Martin W. Bender
When one thinks of Presbyterians evangelism doesn’t exactly come quickly to mind. That’s why I was pleasantly surprised by R. C. Sproul’s little book answering the question “What is the Great Commission?” In just a few pages Sproul communicates the joys of sharing the gospel with others and how evangelism ought to be done.
This isn’t one of those instruction manuals on church growth, or organizational success. In fact, it is about as far from that as one can get. In this book evangelism is described simply, told in a simple style in an effort to relate a simple truth: sharing the gospel is something anyone can do and all who are in Christ are commanded to do. And that is the point. People seem to want a system, a checklist, and an approved method for making swift and sure converts to Christianity, but that isn’t the command. The command is to share the gospel. One doesn’t necessarily need a system for that.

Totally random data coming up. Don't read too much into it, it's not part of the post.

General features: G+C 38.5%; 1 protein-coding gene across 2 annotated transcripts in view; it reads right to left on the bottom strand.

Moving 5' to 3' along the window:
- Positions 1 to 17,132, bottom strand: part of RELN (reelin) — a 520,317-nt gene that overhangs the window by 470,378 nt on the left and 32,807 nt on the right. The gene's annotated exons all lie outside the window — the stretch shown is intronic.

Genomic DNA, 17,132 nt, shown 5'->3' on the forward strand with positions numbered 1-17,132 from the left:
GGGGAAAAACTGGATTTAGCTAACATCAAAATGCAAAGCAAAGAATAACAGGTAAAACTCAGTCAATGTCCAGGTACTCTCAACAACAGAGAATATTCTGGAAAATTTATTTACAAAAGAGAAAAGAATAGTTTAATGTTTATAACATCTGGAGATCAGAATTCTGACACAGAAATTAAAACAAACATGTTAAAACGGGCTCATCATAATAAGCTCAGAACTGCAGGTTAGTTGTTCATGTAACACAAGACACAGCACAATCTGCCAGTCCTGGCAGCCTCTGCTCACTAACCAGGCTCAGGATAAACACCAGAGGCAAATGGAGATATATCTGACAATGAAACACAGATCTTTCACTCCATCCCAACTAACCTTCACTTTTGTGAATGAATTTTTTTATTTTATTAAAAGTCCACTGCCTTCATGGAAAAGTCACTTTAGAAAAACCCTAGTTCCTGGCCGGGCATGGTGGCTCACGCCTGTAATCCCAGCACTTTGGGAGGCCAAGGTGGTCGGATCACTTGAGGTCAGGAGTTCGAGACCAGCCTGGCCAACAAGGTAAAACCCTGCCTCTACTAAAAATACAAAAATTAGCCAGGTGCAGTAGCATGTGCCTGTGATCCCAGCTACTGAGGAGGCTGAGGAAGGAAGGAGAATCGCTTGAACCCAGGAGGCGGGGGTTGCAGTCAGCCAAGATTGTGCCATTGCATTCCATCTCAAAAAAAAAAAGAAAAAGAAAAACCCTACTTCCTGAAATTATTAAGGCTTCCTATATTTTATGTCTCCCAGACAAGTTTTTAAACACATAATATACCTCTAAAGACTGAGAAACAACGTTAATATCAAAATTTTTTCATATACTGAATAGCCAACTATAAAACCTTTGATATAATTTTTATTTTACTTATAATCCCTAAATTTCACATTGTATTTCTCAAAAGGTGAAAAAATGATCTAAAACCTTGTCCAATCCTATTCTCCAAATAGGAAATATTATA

Communicating the gospel to another person can be a simple as telling the story of what Jesus has done. It requires neither exhaustive knowledge of theology nor academic credentials. The only requirement is a personal experience with the gospel itself. Sproul points out the difference between education and evangelism, a difference that often gets lost in conversations about discipleship. Evangelism is sharing the wonder of Christ’s work in salvation, education is explaining the details of what has, is, and will happen. Evangelism speaks to the man where education speaks to the mind. Both are necessary, but evangelism is logically first between the two.
“What is the Great Commission” shares very briefly how the communication of the gospel is a vital part of the Christian life, Christian worship, and Christian joy.